I wanted to be different, finding a new choice here. I thought about Leetch’s superb performance in 1988-89, when he scored 71 points, the most by a defenseman to win the Calder Trophy. I thought about Bossy, with his 91 points (53 goals, 38 assists) in 1977-78, and Ovechkin, with his 106 points (52 goals, 54 assists) in 2005-06. But let’s be serious, we’re talking about a 76-goal, 132-point season, and nobody is topping that. Selanne made fans on the East Coast stay up late to watch the Jets. He made coaches and defensemen tremble with fear and did it with flair and charisma he carried with him throughout his Hall of Fame career.— Dan Rosen, senior writer

Video: Memories: Selanne sets new rookie record for goals

Alex Ovechkin, Washington Capitals, 2005-06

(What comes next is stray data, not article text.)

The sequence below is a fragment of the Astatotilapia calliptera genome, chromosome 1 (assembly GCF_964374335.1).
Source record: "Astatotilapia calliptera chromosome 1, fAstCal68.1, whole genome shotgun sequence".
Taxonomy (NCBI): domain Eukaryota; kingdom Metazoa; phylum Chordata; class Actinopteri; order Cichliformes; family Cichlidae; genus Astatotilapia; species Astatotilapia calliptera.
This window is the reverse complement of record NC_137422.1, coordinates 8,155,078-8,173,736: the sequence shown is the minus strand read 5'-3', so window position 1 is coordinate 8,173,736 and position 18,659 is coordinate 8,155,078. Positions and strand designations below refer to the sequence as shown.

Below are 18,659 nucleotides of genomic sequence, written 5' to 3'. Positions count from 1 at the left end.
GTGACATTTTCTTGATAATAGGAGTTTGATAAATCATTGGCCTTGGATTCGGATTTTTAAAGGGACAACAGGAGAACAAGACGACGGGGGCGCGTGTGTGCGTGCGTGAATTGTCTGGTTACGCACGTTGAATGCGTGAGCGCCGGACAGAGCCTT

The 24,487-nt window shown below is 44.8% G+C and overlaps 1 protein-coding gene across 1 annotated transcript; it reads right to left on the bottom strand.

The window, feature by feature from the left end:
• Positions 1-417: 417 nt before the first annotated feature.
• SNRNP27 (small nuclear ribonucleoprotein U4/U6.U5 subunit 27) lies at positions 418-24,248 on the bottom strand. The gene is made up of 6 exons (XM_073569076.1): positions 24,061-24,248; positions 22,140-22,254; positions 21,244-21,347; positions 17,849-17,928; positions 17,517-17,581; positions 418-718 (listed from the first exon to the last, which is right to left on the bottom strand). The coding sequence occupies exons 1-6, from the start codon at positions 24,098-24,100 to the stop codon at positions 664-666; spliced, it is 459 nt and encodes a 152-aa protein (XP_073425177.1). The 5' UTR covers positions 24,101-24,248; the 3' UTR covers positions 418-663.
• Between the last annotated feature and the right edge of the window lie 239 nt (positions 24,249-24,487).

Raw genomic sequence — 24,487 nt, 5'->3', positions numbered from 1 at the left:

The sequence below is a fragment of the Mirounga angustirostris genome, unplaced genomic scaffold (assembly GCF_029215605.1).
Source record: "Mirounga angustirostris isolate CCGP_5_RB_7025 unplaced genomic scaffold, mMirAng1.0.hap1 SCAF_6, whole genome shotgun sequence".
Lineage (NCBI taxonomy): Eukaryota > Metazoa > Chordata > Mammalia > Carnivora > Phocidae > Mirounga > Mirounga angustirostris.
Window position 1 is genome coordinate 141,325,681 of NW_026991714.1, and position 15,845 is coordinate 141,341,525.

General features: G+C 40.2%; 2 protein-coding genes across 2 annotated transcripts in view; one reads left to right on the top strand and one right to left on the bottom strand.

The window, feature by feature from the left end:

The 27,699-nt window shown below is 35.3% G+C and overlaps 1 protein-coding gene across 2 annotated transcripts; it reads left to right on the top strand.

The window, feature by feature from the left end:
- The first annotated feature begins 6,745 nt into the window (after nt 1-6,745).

Though it’s extremely hard to vote for anyone other than Selanne, I’m going with Ovechkin and his 52 goals and 106 points. Not only does he have the third-highest goal and point totals for a rookie in NHL history, but in a duel with Crosby and his 102 points (39 goals, 63 assists) for the award, Ovechkin was still so good he ended up first on 124 of 129 ballots. But there’s just something about a Calder performance that set up a comparison between two players still going strong a decade and a half later that appeals to me. So with a nod to Selanne, here’s some applause for the Great Eight.— Amalie Benjamin, staff writer

I’m going to follow Amalie’s lead here and go with Ovechkin. What makes his rookie season edge Selanne’s is when Ovechkin did it; in 2005-06, scoring was much lower than in previous eras, and Ovechkin took the NHL by storm with 52 goals, the most of any rookie since Selanne. Every Ovechkin goal had an energy to it that hadn’t been felt by fans before and some are still being played on highlight reels to this day. Though each deserves credit, I’m taking Ovechkin for his first season that ushered the League into a new era.— Rob Reese, fantasy editor

Video: Welcome to the NHL Moment: Alex Ovechkin